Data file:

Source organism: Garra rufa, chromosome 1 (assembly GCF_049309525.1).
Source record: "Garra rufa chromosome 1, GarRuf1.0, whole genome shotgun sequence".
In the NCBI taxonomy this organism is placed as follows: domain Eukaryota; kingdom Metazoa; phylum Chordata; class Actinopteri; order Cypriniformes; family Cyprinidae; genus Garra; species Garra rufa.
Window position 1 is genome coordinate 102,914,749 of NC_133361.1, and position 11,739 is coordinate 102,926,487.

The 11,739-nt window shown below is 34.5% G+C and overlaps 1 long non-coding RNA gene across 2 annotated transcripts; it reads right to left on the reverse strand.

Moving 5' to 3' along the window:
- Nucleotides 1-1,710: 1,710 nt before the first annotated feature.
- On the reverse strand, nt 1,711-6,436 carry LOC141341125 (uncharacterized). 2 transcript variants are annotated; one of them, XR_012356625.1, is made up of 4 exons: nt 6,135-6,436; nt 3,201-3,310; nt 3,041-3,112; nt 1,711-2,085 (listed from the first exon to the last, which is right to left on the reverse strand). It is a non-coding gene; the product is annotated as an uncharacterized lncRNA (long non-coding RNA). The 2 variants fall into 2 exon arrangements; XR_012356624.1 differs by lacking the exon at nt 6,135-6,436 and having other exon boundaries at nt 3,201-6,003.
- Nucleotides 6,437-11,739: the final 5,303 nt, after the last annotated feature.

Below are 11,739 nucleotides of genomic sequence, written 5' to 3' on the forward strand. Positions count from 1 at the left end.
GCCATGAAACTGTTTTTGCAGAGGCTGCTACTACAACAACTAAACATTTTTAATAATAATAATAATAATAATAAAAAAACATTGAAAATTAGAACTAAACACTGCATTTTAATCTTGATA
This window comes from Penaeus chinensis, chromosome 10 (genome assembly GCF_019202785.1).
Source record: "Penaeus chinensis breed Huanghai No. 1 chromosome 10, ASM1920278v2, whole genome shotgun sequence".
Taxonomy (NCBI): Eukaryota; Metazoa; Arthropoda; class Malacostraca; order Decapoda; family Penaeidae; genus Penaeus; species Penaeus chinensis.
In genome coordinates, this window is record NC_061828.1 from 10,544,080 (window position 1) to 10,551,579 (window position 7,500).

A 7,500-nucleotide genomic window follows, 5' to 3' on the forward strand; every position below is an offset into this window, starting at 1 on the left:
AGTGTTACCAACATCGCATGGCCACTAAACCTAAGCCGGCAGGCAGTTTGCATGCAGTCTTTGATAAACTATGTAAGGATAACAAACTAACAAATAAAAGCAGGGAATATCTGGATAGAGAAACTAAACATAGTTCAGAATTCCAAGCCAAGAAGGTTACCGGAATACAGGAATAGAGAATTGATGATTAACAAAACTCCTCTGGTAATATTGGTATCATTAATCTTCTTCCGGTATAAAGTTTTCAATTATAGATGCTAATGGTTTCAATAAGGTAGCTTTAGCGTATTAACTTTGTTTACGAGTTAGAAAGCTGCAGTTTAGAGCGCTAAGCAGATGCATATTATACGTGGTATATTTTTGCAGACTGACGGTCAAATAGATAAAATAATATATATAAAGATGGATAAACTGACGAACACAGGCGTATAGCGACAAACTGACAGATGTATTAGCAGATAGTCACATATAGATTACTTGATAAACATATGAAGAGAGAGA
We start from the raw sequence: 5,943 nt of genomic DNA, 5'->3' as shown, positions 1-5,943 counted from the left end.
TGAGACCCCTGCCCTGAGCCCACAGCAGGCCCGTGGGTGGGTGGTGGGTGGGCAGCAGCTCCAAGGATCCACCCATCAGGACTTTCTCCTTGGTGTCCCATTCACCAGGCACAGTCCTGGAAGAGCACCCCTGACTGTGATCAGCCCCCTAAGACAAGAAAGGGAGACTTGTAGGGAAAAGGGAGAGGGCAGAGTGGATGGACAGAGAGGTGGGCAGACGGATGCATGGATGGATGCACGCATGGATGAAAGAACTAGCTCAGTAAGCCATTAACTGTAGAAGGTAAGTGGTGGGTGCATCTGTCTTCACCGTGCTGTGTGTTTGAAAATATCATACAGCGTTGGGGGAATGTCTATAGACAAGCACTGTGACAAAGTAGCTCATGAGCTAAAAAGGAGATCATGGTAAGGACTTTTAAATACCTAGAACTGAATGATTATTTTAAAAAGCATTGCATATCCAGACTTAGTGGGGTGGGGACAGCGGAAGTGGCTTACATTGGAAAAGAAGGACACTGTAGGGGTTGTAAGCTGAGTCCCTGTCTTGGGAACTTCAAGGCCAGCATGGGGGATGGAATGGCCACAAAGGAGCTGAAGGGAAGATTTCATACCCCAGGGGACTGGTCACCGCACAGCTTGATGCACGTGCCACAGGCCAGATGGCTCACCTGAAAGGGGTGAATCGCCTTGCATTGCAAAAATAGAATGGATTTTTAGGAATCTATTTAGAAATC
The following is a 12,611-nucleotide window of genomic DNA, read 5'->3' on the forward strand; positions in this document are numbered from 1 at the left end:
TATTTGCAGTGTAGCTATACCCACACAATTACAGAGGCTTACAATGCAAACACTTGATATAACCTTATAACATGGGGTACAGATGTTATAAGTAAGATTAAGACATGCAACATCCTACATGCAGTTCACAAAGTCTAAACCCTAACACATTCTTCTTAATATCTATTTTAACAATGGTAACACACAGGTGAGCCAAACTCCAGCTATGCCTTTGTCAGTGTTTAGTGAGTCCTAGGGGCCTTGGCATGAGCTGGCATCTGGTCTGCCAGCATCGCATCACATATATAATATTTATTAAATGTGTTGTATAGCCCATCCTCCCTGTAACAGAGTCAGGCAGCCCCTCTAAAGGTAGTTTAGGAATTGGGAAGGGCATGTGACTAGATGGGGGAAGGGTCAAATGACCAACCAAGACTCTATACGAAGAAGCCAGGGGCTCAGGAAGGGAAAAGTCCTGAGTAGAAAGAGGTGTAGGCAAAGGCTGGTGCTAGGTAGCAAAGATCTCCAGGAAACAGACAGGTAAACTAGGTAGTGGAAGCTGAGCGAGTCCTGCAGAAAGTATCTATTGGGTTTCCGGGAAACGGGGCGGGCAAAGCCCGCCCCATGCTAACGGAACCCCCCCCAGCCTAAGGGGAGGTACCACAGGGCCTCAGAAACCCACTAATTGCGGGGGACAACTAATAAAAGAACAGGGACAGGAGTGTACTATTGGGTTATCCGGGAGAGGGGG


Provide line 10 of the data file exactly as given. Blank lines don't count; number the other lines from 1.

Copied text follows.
Below are 11,739 nucleotides of genomic sequence, written 5' to 3' on the forward strand. Positions count from 1 at the left end.